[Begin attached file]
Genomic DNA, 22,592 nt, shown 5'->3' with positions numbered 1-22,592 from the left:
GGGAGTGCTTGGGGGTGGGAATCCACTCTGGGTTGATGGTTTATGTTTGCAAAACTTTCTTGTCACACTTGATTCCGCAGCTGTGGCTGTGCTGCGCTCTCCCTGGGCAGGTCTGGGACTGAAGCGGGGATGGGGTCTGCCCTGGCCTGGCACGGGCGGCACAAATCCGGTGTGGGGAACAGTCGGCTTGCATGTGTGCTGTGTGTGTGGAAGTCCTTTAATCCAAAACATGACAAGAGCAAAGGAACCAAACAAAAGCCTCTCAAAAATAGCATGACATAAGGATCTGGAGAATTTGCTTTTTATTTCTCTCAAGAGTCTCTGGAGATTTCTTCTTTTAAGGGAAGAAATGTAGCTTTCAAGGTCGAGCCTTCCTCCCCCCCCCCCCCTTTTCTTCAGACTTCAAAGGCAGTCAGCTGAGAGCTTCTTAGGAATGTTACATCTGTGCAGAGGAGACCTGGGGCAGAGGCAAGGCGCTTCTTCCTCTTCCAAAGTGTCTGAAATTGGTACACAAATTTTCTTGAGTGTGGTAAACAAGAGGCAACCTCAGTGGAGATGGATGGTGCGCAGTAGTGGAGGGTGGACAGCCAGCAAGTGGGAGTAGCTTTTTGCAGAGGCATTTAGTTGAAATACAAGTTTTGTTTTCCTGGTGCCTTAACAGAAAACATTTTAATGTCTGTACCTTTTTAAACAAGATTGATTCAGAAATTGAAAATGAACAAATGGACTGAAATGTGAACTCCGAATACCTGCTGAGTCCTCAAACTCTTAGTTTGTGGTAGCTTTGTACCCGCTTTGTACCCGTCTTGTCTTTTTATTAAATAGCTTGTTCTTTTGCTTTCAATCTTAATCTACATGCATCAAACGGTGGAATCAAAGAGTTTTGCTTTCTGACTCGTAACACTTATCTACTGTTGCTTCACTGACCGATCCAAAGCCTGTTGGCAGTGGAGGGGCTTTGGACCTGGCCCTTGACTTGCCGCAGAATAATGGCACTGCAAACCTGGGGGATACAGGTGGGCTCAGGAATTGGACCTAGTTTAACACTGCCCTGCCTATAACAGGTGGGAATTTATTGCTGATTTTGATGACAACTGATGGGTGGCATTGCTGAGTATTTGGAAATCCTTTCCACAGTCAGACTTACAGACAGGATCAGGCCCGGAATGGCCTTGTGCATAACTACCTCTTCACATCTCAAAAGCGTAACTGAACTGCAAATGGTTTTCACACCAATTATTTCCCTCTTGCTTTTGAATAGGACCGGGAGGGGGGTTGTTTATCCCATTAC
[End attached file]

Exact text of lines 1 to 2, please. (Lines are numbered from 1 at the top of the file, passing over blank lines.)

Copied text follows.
Genomic DNA, 22,592 nt, shown 5'->3' with positions numbered 1-22,592 from the left:
GGGAGTGCTTGGGGGTGGGAATCCACTCTGGGTTGATGGTTTATGTTTGCAAAACTTTCTTGTCACACTTGATTCCGCAGCTGTGGCTGTGCTGCGCTCTCCCTGGGCAGGTCTGGGACTGAAGCGGGGATGGGGTCTGCCCTGGCCTGGCACGGGCGGCACAAATCCGGTGTGGGGAACAGTCGGCTTGCATGTGTGCTGTGTGTGTGGAAGTCCTTTAATCCAAAACATGACAAGAGCAAAGGAACCAAACAAAAGCCTCTCAAAAATAGCATGACATAAGGATCTGGAGAATTTGCTTTTTATTTCTCTCAAGAGTCTCTGGAGATTTCTTCTTTTAAGGGAAGAAATGTAGCTTTCAAGGTCGAGCCTTCCTCCCCCCCCCCCCCTTTTCTTCAGACTTCAAAGGCAGTCAGCTGAGAGCTTCTTAGGAATGTTACATCTGTGCAGAGGAGACCTGGGGCAGAGGCAAGGCGCTTCTTCCTCTTCCAAAGTGTCTGAAATTGGTACACAAATTTTCTTGAGTGTGGTAAACAAGAGGCAACCTCAGTGGAGATGGATGGTGCGCAGTAGTGGAGGGTGGACAGCCAGCAAGTGGGAGTAGCTTTTTGCAGAGGCATTTAGTTGAAATACAAGTTTTGTTTTCCTGGTGCCTTAACAGAAAACATTTTAATGTCTGTACCTTTTTAAACAAGATTGATTCAGAAATTGAAAATGAACAAATGGACTGAAATGTGAACTCCGAATACCTGCTGAGTCCTCAAACTCTTAGTTTGTGGTAGCTTTGTACCCGCTTTGTACCCGTCTTGTCTTTTTATTAAATAGCTTGTTCTTTTGCTTTCAATCTTAATCTACATGCATCAAACGGTGGAATCAAAGAGTTTTGCTTTCTGACTCGTAACACTTATCTACTGTTGCTTCACTGACCGATCCAAAGCCTGTTGGCAGTGGAGGGGCTTTGGACCTGGCCCTTGACTTGCCGCAGAATAATGGCACTGCAAACCTGGGGGATACAGGTGGGCTCAGGAATTGGACCTAGTTTAACACTGCCCTGCCTATAACAGGTGGGAATTTATTGCTGATTTTGATGACAACTGATGGGTGGCATTGCTGAGTATTTGGAAATCCTTTCCACAGTCAGACTTACAGACAGGATCAGGCCCGGAATGGCCTTGTGCATAACTACCTCTTCACATCTCAAAAGCGTAACTGAACTGCAAATGGTTTTCACACCAATTATTTCCCTCTTGCTTTTGAATAGGACCGGGAGGGGGGTTGTTTATCCCATTAC